Q. Zhang and H. Feng are with the Institute of Microelectronics, A*STAR (Agency for Science, Technology and Research), Singapore 117685.

    Color versions of one or more of the figures in this paper are available online at http://ieeexplore.ieee.org.

    Digital Object Identifier 10.1109/JMEMS.2009.2023844

    Fig. 1. Operation principle of a MEMS vibratory grating scanner.

    of-plane excitation, MEMS in-plane vibratory grating scanner has the potential to scan at high frequencies with little optical degradation.

    Fig. 1 shows the operation principle of the vibratory grating scanner. The diffraction grating lies in the XOY plane and the grating lines orientated parallel to the X-axis. The diffrac- tion grating is illuminated by an incident laser beam, which lies in the Y OZ plane, with an incident angle of θi. When the diffraction grating rotates about the Z-axis in the XOY plane, the diffraction beam (except the zeroth-order beam) will scan accordingly. Bow-free scanning trajectory can be achieved when the incident angle, grating period, diffraction orders, and wavelength of incident laser beam obeys the bow-free scanning conditions [10]. High-diffraction efficiency of more than 75% can be achieved when a transverse magnetic (TM)-polarized laser beam is utilized [11].

    Since diffraction grating is a dispersive optical element, a grating scanner with a single grating is only suitable for nar- rowband laser scanning applications, e.g., monochromatic laser scanning displays. However, by configuring multiple diffraction grating elements on a common platform, a vibratory grating scanner can also be used in multiwavelength collinear scanning applications [10], such as color displays. In addition, the optical efficiency of each wavelength can be optimized by optimizing the corresponding grating profile, which can be realized by using multistep lithography and an etching process.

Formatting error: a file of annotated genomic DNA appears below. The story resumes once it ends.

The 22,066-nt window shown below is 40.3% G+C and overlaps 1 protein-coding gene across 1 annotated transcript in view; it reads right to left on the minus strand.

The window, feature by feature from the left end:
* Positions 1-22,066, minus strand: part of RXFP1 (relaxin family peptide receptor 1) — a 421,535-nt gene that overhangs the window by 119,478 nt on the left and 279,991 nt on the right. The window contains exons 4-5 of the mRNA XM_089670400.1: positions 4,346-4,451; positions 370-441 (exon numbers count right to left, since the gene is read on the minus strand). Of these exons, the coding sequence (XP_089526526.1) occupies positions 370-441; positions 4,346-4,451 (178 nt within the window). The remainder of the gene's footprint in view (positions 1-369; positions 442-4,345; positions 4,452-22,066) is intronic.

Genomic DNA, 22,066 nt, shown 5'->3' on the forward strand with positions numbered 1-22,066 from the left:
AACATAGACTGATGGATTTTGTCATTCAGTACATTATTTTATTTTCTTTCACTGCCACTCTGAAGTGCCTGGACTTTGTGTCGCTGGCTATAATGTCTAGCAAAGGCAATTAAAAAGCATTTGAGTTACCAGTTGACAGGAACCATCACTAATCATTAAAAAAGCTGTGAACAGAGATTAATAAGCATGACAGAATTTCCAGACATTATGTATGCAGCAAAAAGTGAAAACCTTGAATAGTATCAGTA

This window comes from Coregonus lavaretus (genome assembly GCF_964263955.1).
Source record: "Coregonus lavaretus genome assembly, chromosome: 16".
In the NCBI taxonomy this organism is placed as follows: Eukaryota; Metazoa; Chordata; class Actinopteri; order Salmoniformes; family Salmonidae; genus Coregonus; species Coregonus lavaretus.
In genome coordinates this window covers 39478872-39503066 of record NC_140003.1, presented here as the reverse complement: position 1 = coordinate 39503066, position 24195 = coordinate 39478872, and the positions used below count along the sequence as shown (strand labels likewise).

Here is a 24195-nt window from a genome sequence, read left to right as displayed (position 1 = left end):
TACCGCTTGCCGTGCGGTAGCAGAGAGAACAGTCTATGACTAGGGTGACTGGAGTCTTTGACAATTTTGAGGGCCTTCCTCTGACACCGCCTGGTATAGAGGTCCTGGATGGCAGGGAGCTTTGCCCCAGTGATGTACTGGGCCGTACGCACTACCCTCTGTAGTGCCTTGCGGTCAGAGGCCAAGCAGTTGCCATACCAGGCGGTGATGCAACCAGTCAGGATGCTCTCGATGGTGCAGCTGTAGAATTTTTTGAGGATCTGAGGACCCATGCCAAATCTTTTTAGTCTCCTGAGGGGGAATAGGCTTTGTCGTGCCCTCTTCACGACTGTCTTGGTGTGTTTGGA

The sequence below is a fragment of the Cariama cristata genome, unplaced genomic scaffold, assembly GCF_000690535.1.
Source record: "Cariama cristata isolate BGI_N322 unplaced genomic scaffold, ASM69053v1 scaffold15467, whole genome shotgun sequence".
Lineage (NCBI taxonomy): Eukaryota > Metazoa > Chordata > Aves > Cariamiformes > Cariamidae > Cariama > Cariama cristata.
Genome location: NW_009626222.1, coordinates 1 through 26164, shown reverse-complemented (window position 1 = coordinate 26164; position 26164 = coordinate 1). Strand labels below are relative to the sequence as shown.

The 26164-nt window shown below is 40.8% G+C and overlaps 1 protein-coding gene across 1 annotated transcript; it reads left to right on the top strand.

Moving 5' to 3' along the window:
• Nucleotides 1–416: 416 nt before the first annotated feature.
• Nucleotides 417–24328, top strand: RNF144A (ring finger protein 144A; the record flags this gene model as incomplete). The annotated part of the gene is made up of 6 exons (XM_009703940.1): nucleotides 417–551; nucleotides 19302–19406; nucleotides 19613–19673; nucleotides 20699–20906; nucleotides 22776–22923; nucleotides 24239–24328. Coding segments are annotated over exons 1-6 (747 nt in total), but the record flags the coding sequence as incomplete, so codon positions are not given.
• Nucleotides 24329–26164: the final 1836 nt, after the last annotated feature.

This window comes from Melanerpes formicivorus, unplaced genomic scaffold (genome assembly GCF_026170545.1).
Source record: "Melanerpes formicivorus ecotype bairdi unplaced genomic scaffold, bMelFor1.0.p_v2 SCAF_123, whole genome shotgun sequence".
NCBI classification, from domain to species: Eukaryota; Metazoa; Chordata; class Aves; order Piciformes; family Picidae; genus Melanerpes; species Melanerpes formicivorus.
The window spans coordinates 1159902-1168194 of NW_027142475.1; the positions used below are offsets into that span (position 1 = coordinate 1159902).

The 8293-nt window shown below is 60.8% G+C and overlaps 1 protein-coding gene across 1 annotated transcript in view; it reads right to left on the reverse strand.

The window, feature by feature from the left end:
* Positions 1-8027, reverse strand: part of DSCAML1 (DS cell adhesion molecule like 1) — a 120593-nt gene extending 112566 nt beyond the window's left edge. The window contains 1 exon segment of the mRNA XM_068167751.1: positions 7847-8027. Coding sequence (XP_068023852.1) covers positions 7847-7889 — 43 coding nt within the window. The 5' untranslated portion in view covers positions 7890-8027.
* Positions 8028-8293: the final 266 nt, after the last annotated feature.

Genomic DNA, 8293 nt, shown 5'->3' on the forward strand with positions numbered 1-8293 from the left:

In our previous work, high-speed high-optical-efficiency bow-free laser scanning without dynamic deformation has been

    1057-7157/$26.00 © 2009 IEEE

    Authorized licensed use limited to: National University of Singapore. Downloaded on September 1, 2009 at 05:26 from IEEE Xplore. Restrictions apply.

  • DU et al.: 2-DOF CIRCULAR-RESONATOR-DRIVEN IN-PLANE VIBRATORY GRATING LASER SCANNER 893

    Fig. 2. Different driving schemes for grating platform’s in-plane rotation. (a) 1-DOF comb-driven circular resonator. (b) 2-DOF electrical comb-driven lateral- to-rotational resonator. (c) 2-DOF electrical comb-driven lateral-to-rotational resonator with extra support suspensions. (d) 2-DOF electrical comb-driven circular resonator.

    successfully demonstrated with the prototype devices fabri- cated using silicon-on-insulator (SOI) micromachining tech- nology [11]. The optical scan angle of the previous prototype device is limited by the maximum allowable deformation of the flexural beams due to their excessive internal stress. To further enhance the optical scanning angle, a new structure design with lower maximum internal stress in the flexural beams is required.

    In this paper, we demonstrate the design, modeling, fabri- cation, and experimental results of an improved MEMS vibra- tory grating scanner driven by a novel two-degree-of-freedom (2-DOF) electrical comb-driven circular resonator, which has a much better optical performance. The prototype device with a 1-mm-diameter diffraction grating can achieve an optical scan angle of around 25◦ for a 632.8-nm-wavelength laser beam at its resonant frequency of 20.289 kHz.